The last little remark to make is that the reason is that Simpson's Rule is matching a parabola. And somehow the parabola follows this curve better. It's giving the exact answer. So I'll mention this. Simpson's Rule is derived using the exact answer for all degree 2 polynomials. In other words, parabolas. All parabolas. But even all the ones of lower degree. So straight lines would work, and constants would work as well. Whereas the other ones only work for, say, straight lines. The trapezoidal rule only works for straight lines. But there is a weird accident. It turns out that it also works for cubics. Once you get the formulas, it works for cubics. So it's also exact for cubics. And that's what explains the fourth order validity. The last thing that I want to point out is that this is extremely vague, what I said there. And you should be a little bit cautious about it. You need to watch out for 1/x for x near 0. All bets are off if the function is singular. And there's a lot of area under there. And it's also true that if the derivative messes up, you're in trouble too. You really need for the function to be nice and smooth in order for Simpson's Rule to work. This is wath out. That's a real wath out, but we'll try to-- Watch out. Watch out for whenever x near 0. Then this thing doesn't work. This thing really depends on bounds on derivatives. But I'm going to be relatively vague about that. I'm not attempting to give you an error analysis here.
OK, so if you were doing this on an exam, how do you remember this strange pattern of numbers? The one thing that I want to recommend to you is, as a way of remembering it, so the one mnemonic device, we'll call it a mnemonic device here, for remembering what it is that you're doing, is to remind yourself of what happens for the simplest possible case. Which is f(x) = 1. It seems very modest, but if it doesn't give you the exact answer for f(x) = 1, you've got the wrong weightings. And here, if you check out what happens in the first formula here, y_0 / 2 + y_1 +..., well, we'll go all the way to y_(n-1) + y_n / 2. If you check that formula out here, this is the trapezoidal rule. If you check it out for this case, then what you get is that this is equal to delta x times what? Well, all of these are 1's. And how many are there in the middle? There are n - 1 of them in the middle. So it's 1/2 + n - 1 + 1/2. At the tail end. So all told it's delta x n. And I remind you that delta x = b - a / n. So, delta x, this thing, is equal to b - a. And that's just as it should be. What we just calculated is an approximation to this integral here. Which is just the area of the rectangle of base b - a and height 1. Which of course is b - a.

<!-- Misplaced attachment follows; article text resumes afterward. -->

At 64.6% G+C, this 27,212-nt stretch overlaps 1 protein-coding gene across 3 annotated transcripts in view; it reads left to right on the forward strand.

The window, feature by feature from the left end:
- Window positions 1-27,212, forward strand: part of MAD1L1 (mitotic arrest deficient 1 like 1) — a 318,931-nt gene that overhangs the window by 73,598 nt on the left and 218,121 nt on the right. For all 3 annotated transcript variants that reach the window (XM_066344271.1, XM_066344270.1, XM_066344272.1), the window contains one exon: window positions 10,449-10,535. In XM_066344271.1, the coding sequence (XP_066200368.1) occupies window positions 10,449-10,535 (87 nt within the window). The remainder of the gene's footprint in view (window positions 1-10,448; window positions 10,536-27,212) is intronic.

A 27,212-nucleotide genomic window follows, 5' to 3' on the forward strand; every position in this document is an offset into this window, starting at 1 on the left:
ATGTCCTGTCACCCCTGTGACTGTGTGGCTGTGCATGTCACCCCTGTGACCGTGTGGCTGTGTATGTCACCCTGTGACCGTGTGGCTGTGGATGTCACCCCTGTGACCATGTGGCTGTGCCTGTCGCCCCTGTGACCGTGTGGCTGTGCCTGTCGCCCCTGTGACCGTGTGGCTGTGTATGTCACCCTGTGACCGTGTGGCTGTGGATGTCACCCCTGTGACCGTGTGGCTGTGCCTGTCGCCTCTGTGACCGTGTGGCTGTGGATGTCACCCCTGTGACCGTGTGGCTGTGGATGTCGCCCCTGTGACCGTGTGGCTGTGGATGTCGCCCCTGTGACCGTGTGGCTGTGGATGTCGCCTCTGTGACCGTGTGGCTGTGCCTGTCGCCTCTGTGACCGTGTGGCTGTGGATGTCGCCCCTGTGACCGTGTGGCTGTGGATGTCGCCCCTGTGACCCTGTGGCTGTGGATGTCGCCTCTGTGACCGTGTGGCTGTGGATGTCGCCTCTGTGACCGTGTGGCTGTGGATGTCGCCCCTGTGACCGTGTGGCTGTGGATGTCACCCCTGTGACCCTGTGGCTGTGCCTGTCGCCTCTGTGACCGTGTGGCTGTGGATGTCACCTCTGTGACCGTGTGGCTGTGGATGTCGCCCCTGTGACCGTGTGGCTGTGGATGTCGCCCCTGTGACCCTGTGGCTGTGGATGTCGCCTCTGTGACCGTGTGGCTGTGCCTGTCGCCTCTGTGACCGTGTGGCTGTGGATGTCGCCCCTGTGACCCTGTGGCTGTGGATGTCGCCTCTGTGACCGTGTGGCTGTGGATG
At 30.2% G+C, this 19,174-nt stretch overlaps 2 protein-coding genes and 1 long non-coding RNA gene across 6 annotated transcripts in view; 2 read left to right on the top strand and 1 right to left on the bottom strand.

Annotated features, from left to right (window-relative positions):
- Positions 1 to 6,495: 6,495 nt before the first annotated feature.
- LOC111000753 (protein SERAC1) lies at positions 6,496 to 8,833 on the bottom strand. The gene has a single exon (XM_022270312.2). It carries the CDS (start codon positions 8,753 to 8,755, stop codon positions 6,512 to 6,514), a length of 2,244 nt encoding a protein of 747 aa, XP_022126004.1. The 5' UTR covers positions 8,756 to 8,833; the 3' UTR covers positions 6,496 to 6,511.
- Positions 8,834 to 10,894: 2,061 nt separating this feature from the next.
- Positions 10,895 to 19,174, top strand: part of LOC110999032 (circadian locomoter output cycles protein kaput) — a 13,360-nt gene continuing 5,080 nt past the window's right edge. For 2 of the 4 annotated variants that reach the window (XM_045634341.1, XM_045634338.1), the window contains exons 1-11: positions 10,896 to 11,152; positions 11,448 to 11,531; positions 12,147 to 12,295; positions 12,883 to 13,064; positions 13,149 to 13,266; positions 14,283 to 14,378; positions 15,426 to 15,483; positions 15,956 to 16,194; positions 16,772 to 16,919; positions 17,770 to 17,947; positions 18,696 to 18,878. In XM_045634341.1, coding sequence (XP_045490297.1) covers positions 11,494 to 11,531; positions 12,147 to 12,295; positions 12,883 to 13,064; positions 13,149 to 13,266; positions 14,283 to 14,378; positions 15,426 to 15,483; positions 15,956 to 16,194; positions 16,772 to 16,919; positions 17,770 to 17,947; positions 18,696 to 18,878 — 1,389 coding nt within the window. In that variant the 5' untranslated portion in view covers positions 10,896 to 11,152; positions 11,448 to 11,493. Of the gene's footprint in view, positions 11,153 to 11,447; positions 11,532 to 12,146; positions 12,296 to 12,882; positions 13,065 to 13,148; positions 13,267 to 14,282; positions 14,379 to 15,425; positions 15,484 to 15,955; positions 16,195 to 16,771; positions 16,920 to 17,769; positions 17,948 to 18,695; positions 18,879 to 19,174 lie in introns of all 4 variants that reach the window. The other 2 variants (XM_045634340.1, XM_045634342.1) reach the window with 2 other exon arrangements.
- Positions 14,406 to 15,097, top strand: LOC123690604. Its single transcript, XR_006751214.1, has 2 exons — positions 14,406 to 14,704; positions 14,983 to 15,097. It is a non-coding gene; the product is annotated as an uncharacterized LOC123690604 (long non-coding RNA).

So this is the check that you got your weighted average correct here. You've put the correct weightings on everything. And you can do this same thing with Simpson's Rule. And match up those quantities. There was a question in the room at some point. No, OK.
So now, the next thing I want to do for you is the loose end which I left hanging. Namely, I want to compute that mysterious constant square root of pi / 2. This is really one of the most famous computations in calculus. And it's a very, very clever trick. I certainly don't expect you to come up with this trick. I certainly wouldn't have myself. But it's an important thing to calculate. And it's just very useful. So I'm going to tell you about it. And it's just on the subject that we're dealing with in this unit; namely, slicing. Or adding up.
So the first step, which is just something that we already did, was that we found the volume under this curve. This bell-shaped curve, e^(-r^2). But rotated around an axis. Rotated around this axis. Around this way. So we figured that out. And that was a relatively short computation. I'm just going to remind you, it goes by shells. We integrate the whole range from 0 to infinity. And we have 2 pi r 2 pi r e^(-r^2) dr. So this again is the circumference of the shell. This is the height of the shell, and this is the thickness of the shell. Circumference, height, thickness. So we're just taking a little piece here and sweeping it around. And then adding up. And then this antiderivative is pi-- -pi e^(-r^2), evaluated at 0 and infinity. And we worked this out last time. This is pi. It's pi (1 - 0). Which is pi.
So the conclusion is that V = pi. We already know that. Now, the problem that we want to deal with now is the problem not of a volume, but an area. And this looks quite different. And of course the answer is going to be different. But let's do it. So this is this question mark here. And I'm going to do the one from minus infinity to infinity. And I'll relate it to what we talked about earlier in this unit, in just a couple of minutes when I show you the procedure that we're going to follow. So here's the quantity and now, what this is interpreted as is the area under this bell curve. This time, Q is really an area.